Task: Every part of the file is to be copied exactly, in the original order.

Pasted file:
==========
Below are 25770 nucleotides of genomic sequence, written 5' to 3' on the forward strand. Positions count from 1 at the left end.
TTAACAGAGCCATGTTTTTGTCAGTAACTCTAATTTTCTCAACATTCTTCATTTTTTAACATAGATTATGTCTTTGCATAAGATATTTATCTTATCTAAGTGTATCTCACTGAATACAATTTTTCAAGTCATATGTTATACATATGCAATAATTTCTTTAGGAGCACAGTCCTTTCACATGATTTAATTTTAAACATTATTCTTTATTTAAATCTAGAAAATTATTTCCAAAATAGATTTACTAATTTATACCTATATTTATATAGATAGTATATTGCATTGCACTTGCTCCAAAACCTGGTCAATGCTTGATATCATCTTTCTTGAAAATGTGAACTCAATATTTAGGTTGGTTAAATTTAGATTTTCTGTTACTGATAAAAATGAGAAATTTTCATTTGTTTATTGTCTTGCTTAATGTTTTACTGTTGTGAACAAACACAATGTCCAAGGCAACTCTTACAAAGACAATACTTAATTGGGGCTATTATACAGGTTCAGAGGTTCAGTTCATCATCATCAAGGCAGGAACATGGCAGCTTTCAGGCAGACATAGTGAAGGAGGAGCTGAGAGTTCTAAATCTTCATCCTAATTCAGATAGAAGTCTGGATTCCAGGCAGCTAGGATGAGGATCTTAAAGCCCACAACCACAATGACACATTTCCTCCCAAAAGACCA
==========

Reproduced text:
Below are 25770 nucleotides of genomic sequence, written 5' to 3' on the forward strand. Positions count from 1 at the left end.
TTAACAGAGCCATGTTTTTGTCAGTAACTCTAATTTTCTCAACATTCTTCATTTTTTAACATAGATTATGTCTTTGCATAAGATATTTATCTTATCTAAGTGTATCTCACTGAATACAATTTTTCAAGTCATATGTTATACATATGCAATAATTTCTTTAGGAGCACAGTCCTTTCACATGATTTAATTTTAAACATTATTCTTTATTTAAATCTAGAAAATTATTTCCAAAATAGATTTACTAATTTATACCTATATTTATATAGATAGTATATTGCATTGCACTTGCTCCAAAACCTGGTCAATGCTTGATATCATCTTTCTTGAAAATGTGAACTCAATATTTAGGTTGGTTAAATTTAGATTTTCTGTTACTGATAAAAATGAGAAATTTTCATTTGTTTATTGTCTTGCTTAATGTTTTACTGTTGTGAACAAACACAATGTCCAAGGCAACTCTTACAAAGACAATACTTAATTGGGGCTATTATACAGGTTCAGAGGTTCAGTTCATCATCATCAAGGCAGGAACATGGCAGCTTTCAGGCAGACATAGTGAAGGAGGAGCTGAGAGTTCTAAATCTTCATCCTAATTCAGATAGAAGTCTGGATTCCAGGCAGCTAGGATGAGGATCTTAAAGCCCACAACCACAATGACACATTTCCTCCCAAAAGACCA